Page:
Problem with the ‘Omniscient View’
Blog: Collaborative Planning & Social Business
This is another in a series of posts discussing why it is time to move beyond the process model. The last two posts were about BPMN and CMMN respectively, however the actual problem is deeper. Even if you found the perfect modeling notation, the fact that you have to bring everything together into one place is a bigger barrier to success.
Defining Omniscient View
A process model, like any program, takes an omniscient view of the work being done. The model explicitly represents everything that anyone can know about the process. The process model contains a set of variables and those variables are expected to be a representation of the complete state of the process. The state of the process exists in one software system in one place in the computer system. The designer of the business process model is expecting to be able to look at a business process and have immediate access to all parts of the business process.
To create this omniscient view of the process the business process modeler—often a business analyst or business architect—talks to all of the people in the organization effected by the process. The business analyst must interview people from all the different roles in the process to find out what they do to further the business process. This is called process discovery. Process discovery brings all of the information that you need to know for the business process together into one place. The business analyst then draws the process with the full knowledge of every part of the process. The business analyst will add all of the activities that could be performed by anyone, will define the order that those activities come in, and will define a set of variables which hold all the possible values they could be known to business process.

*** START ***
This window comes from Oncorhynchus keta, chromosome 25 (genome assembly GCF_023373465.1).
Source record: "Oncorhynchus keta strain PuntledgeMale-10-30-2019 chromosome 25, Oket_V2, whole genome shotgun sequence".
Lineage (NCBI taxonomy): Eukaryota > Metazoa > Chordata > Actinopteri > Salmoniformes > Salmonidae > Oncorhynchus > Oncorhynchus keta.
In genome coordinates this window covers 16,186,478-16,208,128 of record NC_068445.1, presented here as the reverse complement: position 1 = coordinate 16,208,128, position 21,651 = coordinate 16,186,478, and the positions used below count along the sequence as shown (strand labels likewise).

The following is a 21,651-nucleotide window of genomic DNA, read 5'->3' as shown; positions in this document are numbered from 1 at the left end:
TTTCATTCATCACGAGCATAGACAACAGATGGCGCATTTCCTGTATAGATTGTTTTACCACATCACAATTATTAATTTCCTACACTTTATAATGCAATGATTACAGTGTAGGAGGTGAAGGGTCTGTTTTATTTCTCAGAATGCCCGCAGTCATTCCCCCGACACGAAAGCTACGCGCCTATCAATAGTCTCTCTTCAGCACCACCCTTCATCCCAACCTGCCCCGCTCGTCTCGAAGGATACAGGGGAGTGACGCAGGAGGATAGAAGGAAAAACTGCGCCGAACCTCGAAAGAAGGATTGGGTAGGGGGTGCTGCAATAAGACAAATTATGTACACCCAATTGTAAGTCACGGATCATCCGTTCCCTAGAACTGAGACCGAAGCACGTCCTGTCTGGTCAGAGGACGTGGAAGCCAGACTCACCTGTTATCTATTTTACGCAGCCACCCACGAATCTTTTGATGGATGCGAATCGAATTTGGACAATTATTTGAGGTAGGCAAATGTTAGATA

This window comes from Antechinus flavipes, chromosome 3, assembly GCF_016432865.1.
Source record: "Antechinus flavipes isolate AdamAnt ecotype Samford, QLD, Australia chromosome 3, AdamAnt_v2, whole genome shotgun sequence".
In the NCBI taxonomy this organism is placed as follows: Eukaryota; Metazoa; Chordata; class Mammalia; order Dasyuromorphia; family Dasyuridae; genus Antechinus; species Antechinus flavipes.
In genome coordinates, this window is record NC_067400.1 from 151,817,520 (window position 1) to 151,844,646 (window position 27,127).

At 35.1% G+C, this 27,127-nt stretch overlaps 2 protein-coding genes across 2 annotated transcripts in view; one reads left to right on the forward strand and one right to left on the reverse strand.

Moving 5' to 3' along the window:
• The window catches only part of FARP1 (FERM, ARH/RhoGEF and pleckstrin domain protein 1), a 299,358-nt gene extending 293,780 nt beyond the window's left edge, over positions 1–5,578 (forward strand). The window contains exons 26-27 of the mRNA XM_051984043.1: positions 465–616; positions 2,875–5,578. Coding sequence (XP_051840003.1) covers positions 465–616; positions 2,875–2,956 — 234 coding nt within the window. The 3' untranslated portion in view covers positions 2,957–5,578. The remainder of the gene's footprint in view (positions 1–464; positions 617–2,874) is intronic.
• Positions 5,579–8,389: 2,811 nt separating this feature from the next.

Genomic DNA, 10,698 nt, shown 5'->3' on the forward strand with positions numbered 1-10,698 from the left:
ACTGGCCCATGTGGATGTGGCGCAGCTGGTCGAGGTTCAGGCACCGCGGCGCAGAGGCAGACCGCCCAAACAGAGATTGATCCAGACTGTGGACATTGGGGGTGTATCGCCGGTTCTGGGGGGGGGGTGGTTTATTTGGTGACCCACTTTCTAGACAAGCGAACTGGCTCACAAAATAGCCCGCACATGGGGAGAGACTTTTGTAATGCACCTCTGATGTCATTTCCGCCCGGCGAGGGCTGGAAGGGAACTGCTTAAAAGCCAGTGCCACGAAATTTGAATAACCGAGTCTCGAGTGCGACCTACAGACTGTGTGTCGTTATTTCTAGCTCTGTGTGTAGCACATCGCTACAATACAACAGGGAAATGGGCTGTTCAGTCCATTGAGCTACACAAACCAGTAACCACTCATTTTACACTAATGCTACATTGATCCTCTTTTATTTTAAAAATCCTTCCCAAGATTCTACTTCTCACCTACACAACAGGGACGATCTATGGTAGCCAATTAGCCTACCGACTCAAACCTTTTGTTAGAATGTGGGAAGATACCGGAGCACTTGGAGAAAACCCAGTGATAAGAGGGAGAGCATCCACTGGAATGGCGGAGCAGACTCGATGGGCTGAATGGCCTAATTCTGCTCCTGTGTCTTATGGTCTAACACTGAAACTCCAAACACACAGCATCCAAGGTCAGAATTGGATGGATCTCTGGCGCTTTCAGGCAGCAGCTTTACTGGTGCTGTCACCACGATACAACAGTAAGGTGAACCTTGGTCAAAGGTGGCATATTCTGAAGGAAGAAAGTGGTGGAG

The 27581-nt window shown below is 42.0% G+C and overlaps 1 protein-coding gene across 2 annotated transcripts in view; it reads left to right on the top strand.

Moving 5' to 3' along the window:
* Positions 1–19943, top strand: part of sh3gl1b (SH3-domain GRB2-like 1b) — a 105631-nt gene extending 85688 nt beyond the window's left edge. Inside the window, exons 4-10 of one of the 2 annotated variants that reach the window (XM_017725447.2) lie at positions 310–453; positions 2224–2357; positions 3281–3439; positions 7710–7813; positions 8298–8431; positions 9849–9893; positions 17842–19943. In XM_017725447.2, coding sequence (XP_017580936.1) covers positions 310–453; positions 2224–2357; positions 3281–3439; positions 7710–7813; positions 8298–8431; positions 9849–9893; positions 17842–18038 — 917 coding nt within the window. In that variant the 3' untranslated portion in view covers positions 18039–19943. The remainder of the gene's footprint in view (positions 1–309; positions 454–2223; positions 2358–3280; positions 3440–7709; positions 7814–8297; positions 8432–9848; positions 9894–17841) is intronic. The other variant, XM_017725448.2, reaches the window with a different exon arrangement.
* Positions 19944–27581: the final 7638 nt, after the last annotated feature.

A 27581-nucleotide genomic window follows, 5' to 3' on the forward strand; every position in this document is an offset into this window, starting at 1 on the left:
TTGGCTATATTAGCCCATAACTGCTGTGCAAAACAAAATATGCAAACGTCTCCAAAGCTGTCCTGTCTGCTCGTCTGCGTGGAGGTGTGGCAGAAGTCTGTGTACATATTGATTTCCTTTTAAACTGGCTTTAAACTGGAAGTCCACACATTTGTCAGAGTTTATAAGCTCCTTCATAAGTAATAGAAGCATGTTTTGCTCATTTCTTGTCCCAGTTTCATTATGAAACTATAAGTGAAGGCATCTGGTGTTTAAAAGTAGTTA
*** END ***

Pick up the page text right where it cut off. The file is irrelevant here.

Being Complete is a Burden
This can be a very large job. People are by nature very adaptive. The various parts of the organization have figured out how to get their various jobs done. Capturing all this, and bringing it together can be a lot of work. One of the largest problems with BPM projects is underestimating the effort to just understand the process as it is. This is due in no small part to the fact that most of this information is tacit, and performed by people who have a hard time explaining exactly what they do. When they are able to explain the happy path, they rarely have a good understanding of how they handle the error cases and other outliers. Their initial simplistic notions of how the process works is often shown to be inadequate and not workable for any unusual case. There is a significant amount of scenario testing and reworking before a real process can be hammered out. The workers being interviewed must squeeze this in during “spare time” between the various responsibilities they are carrying otherwise. Even a simple project can take months, and I have seen moderately complex projects take years just to understand the as-is process.